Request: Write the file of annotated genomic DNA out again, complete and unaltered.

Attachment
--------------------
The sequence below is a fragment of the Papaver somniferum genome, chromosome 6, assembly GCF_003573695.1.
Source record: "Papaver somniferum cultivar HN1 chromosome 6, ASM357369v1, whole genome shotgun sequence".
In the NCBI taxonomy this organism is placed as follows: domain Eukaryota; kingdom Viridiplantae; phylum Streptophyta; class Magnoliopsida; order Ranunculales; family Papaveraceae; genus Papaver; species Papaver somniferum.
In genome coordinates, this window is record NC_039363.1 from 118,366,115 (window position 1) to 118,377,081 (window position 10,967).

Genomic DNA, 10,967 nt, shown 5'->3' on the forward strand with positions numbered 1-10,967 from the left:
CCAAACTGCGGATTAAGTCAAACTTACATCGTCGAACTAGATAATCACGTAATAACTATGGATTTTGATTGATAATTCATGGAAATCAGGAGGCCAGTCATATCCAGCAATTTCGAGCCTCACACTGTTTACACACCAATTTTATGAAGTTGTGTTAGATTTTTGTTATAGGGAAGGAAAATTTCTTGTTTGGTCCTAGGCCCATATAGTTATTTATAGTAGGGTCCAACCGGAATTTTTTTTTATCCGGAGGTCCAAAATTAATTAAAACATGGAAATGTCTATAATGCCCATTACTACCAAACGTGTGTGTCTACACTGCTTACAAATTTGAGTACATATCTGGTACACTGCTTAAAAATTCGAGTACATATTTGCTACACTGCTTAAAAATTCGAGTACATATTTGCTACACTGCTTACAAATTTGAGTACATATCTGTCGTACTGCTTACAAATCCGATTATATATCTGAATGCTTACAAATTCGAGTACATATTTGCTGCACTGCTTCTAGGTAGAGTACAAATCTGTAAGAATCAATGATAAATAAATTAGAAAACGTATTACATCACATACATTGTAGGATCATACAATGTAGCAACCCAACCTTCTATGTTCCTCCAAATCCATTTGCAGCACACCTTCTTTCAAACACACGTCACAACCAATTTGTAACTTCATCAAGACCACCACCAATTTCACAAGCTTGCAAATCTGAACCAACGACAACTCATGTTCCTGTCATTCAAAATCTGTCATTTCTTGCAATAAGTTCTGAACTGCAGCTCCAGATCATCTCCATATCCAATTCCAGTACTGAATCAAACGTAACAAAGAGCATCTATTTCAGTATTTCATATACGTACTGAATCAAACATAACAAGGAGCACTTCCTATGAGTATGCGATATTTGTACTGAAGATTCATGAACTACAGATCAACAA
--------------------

The sequence below is a fragment of the Papaver somniferum genome, chromosome 6, assembly GCF_003573695.1.
Source record: "Papaver somniferum cultivar HN1 chromosome 6, ASM357369v1, whole genome shotgun sequence".
In the NCBI taxonomy this organism is placed as follows: domain Eukaryota; kingdom Viridiplantae; phylum Streptophyta; class Magnoliopsida; order Ranunculales; family Papaveraceae; genus Papaver; species Papaver somniferum.
In genome coordinates, this window is record NC_039363.1 from 118,366,115 (window position 1) to 118,377,081 (window position 10,967).

Genomic DNA, 10,967 nt, shown 5'->3' on the forward strand with positions numbered 1-10,967 from the left:
CCAAACTGCGGATTAAGTCAAACTTACATCGTCGAACTAGATAATCACGTAATAACTATGGATTTTGATTGATAATTCATGGAAATCAGGAGGCCAGTCATATCCAGCAATTTCGAGCCTCACACTGTTTACACACCAATTTTATGAAGTTGTGTTAGATTTTTGTTATAGGGAAGGAAAATTTCTTGTTTGGTCCTAGGCCCATATAGTTATTTATAGTAGGGTCCAACCGGAATTTTTTTTTATCCGGAGGTCCAAAATTAATTAAAACATGGAAATGTCTATAATGCCCATTACTACCAAACGTGTGTGTCTACACTGCTTACAAATTTGAGTACATATCTGGTACACTGCTTAAAAATTCGAGTACATATTTGCTACACTGCTTAAAAATTCGAGTACATATTTGCTACACTGCTTACAAATTTGAGTACATATCTGTCGTACTGCTTACAAATCCGATTATATATCTGAATGCTTACAAATTCGAGTACATATTTGCTGCACTGCTTCTAGGTAGAGTACAAATCTGTAAGAATCAATGATAAATAAATTAGAAAACGTATTACATCACATACATTGTAGGATCATACAATGTAGCAACCCAACCTTCTATGTTCCTCCAAATCCATTTGCAGCACACCTTCTTTCAAACACACGTCACAACCAATTTGTAACTTCATCAAGACCACCACCAATTTCACAAGCTTGCAAATCTGAACCAACGACAACTCATGTTCCTGTCATTCAAAATCTGTCATTTCTTGCAATAAGTTCTGAACTGCAGCTCCAGATCATCTCCATATCCAATTCCAGTACTGAATCAAACGTAACAAAGAGCATCTATTTCAGTATTTCATATACGTACTGAATCAAACATAACAAGGAGCACTTCCTATGAGTATGCGATATTTGTACTGAAGATTCATGAACTACAGATCAACAA